“… it is as _peoples_ that we endure, through our obligations to kinship and balanced relationships.” (p 362)

[“Embodied Sovereignties” (p 363) …]

“Similar to the rhetorical avoidances in Red Shirt’s letter, Cook-Lynn’s focus on mixed-bloodedness as _the problem_ draws attention away from the colonial powers that turned intermarriage into a colonizing state.” (p 365)

“Womack’s question — ‘Is human knowledge the only kind of knowledge there is?’ — can guide us well here, as it speaks to the vital significance of the rest of creation to the lives and intellectual concerns of Indigenous peoples.” (p 366)

[“A Sacred Trust” (p 368) …]

“For me, at this time, the best approach is about relationships, about attending to the cultural, historical, political, and intellectual contexts from which Indigenous texts emerge. This engagement provides a rich range of interpretive possibility, and it sensitizes us to the multiple relationships and contexts that make such study morally meaningful.” (p 369)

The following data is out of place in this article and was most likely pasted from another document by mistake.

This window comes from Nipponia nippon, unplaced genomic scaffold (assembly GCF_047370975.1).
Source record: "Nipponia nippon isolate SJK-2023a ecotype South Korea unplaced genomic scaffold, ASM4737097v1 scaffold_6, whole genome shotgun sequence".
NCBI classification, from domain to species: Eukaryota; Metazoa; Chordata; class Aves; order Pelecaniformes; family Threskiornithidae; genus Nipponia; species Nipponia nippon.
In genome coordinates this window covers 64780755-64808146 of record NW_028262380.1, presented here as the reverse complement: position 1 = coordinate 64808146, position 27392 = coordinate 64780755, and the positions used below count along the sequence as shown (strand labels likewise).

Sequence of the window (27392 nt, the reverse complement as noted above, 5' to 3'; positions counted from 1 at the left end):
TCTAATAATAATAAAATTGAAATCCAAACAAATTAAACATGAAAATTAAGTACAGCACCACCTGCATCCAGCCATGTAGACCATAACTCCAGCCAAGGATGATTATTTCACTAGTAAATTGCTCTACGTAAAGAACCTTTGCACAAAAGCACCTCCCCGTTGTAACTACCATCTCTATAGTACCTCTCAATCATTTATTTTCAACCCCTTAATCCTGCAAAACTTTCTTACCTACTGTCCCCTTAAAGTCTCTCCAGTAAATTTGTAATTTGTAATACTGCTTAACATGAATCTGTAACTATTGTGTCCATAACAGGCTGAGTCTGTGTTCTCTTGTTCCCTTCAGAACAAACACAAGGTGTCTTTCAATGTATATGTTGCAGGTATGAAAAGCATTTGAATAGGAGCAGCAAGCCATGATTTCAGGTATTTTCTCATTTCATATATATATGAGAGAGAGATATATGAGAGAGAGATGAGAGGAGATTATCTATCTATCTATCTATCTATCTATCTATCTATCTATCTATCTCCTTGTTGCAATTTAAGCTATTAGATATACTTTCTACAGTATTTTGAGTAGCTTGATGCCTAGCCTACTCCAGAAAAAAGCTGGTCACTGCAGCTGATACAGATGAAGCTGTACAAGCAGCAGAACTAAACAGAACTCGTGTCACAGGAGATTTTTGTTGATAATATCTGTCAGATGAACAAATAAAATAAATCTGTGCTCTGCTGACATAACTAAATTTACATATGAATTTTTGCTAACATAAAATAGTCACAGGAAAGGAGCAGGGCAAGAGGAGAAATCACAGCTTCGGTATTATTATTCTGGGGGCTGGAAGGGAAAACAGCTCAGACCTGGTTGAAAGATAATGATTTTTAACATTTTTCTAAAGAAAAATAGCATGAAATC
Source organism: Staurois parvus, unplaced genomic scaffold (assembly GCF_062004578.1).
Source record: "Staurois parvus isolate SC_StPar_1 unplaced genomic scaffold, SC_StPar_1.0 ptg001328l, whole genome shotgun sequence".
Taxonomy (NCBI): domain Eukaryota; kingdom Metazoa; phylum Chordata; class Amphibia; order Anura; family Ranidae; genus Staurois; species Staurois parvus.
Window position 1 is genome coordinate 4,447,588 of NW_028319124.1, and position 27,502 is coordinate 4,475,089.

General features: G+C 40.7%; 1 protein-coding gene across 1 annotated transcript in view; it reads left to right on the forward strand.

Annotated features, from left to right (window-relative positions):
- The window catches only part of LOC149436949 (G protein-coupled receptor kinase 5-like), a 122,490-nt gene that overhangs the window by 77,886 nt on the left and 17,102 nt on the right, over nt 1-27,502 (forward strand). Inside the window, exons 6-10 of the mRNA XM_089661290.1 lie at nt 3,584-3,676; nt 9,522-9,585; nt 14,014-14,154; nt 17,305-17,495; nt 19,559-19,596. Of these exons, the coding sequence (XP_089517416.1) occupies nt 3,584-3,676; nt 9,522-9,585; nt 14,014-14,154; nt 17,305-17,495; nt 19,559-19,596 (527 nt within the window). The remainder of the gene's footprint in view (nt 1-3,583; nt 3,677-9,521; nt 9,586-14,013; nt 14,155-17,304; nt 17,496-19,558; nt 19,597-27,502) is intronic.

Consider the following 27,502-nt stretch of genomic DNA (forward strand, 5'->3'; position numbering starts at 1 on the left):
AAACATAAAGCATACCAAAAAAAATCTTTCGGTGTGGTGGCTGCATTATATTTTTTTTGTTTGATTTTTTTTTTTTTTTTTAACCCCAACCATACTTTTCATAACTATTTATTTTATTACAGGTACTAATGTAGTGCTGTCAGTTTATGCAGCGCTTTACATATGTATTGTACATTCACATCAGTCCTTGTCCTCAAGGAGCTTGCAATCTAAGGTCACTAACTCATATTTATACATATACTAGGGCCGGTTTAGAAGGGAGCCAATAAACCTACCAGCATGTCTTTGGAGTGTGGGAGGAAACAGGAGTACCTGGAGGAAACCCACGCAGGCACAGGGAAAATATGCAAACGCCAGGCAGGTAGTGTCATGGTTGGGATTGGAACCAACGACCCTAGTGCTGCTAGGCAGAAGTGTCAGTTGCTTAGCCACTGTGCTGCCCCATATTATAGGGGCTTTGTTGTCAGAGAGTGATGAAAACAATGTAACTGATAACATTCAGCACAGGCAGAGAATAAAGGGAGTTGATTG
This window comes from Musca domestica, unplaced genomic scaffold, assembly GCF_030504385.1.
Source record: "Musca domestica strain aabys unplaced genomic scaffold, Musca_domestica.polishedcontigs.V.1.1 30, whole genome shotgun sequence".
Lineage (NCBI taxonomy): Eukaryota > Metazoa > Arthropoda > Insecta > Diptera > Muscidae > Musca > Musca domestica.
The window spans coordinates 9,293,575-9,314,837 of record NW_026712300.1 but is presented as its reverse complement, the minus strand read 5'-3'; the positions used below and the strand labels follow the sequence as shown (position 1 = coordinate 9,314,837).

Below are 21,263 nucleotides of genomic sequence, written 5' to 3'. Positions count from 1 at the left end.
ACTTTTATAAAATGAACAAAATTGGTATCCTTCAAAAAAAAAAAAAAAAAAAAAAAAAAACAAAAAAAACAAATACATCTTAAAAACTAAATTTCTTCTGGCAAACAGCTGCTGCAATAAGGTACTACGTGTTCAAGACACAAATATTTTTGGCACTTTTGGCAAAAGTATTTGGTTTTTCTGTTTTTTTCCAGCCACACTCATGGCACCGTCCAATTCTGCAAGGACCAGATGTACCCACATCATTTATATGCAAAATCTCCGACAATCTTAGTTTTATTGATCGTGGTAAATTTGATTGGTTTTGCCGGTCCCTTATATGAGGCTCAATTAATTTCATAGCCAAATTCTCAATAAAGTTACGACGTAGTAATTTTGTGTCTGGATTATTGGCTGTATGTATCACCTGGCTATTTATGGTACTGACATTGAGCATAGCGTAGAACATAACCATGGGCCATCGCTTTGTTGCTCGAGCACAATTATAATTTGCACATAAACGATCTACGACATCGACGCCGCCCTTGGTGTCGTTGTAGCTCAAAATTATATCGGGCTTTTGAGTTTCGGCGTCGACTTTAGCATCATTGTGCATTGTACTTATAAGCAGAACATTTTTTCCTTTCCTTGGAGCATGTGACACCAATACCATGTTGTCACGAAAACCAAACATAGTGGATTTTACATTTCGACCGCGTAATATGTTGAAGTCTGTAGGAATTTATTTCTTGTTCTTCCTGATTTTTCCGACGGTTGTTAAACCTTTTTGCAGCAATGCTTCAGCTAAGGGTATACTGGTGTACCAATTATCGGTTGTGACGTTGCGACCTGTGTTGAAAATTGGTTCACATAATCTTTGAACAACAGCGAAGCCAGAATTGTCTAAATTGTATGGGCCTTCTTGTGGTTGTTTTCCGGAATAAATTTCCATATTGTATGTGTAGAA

“The living kinship traditions and literatures of each People — from ancient ceremonialism to Christian syncretism and pan-Native perspectives, from birch-bark scrolls and wampum belts to poems, novels, and web pages — rather than being perceived as a frozen set of principles or texts of merely ethnographic interest, are instead seen in their own enduring beauty as a strong but flexible structure that gives guidance for continuity even in the winds of change. … [page break] … Debate and discussion are time-honoured intellectual and social practices shared in the older political traditions of most Indigenous peoples in the Americas, with status conferred on eloquence, not coercion.” (p 369-370)

Selected References

  • Berkhofer, R. F. (2011). The white man’s Indian: Images of the American Indian from Columbus to the present. Vintage.
  • Womack, C. S. (1999). Red on red: Native American literary separatism. University of Minnesota Press.